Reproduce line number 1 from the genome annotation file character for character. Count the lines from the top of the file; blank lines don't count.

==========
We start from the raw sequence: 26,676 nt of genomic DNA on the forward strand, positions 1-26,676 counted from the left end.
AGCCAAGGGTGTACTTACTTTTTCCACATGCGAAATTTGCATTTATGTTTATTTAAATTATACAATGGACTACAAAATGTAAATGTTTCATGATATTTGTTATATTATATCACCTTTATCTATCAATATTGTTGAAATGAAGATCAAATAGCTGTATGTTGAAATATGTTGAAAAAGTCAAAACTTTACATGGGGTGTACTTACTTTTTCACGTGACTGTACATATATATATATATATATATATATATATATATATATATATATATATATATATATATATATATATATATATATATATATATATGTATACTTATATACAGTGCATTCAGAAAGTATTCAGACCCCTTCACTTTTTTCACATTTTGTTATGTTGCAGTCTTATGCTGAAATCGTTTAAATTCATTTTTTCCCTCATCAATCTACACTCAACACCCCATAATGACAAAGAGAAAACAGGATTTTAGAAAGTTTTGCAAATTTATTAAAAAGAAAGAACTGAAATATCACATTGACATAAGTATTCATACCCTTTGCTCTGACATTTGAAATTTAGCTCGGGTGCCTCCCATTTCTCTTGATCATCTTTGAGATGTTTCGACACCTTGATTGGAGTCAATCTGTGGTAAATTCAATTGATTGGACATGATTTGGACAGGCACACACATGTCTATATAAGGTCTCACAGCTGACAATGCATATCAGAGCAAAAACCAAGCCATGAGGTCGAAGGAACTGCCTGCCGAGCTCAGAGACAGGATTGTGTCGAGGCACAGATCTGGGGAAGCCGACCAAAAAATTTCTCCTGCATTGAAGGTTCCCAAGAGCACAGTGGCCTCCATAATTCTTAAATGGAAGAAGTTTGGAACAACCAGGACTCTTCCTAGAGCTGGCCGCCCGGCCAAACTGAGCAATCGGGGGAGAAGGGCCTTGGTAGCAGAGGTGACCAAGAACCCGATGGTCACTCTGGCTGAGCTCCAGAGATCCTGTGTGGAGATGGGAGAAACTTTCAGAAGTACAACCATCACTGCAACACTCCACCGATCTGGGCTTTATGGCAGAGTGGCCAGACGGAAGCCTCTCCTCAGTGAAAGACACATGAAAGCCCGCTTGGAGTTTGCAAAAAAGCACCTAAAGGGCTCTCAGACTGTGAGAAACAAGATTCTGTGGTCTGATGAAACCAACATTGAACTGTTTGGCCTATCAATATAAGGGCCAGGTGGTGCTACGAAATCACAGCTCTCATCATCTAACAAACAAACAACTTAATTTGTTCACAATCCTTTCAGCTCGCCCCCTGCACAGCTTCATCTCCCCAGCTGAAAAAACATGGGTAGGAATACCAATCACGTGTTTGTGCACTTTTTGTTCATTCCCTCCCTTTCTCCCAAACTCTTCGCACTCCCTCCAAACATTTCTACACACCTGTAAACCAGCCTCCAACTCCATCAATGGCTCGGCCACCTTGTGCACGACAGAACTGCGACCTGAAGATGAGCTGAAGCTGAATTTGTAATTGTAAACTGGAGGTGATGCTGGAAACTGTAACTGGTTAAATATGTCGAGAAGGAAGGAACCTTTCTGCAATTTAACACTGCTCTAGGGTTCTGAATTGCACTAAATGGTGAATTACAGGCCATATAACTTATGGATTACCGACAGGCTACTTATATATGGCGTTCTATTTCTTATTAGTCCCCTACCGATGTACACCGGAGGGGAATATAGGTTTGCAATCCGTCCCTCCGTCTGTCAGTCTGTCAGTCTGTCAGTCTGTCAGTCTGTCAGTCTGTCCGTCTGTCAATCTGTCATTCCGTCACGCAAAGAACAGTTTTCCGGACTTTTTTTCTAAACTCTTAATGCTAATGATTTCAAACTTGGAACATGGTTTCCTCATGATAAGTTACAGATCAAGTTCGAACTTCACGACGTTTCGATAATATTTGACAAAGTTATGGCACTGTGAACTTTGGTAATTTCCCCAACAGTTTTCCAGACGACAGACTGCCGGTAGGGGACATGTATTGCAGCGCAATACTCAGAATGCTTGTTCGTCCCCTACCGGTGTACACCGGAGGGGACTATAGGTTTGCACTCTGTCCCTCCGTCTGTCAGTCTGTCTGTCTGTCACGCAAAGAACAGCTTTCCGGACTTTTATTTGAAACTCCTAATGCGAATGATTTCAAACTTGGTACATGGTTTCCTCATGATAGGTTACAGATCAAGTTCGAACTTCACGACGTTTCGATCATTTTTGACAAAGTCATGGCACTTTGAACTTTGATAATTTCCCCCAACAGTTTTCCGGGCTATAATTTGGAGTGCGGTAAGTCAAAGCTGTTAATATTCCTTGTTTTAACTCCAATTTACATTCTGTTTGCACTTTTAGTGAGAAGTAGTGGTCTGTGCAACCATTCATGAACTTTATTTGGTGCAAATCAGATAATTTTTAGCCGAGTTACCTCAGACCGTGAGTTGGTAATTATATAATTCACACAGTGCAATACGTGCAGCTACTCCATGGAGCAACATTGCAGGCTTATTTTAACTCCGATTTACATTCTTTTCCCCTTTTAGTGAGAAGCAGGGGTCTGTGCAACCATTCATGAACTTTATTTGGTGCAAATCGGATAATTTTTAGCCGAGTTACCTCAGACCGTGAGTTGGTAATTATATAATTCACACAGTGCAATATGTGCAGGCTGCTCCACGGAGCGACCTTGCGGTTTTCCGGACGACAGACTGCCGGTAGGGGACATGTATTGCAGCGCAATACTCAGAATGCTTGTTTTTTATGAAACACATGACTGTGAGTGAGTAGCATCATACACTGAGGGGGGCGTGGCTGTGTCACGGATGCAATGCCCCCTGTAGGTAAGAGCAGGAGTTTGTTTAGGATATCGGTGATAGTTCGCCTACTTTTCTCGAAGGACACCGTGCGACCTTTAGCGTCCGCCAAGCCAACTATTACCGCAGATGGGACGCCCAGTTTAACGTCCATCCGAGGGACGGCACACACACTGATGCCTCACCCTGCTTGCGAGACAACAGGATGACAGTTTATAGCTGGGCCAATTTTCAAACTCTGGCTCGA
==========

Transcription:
We start from the raw sequence: 26,676 nt of genomic DNA on the forward strand, positions 1-26,676 counted from the left end.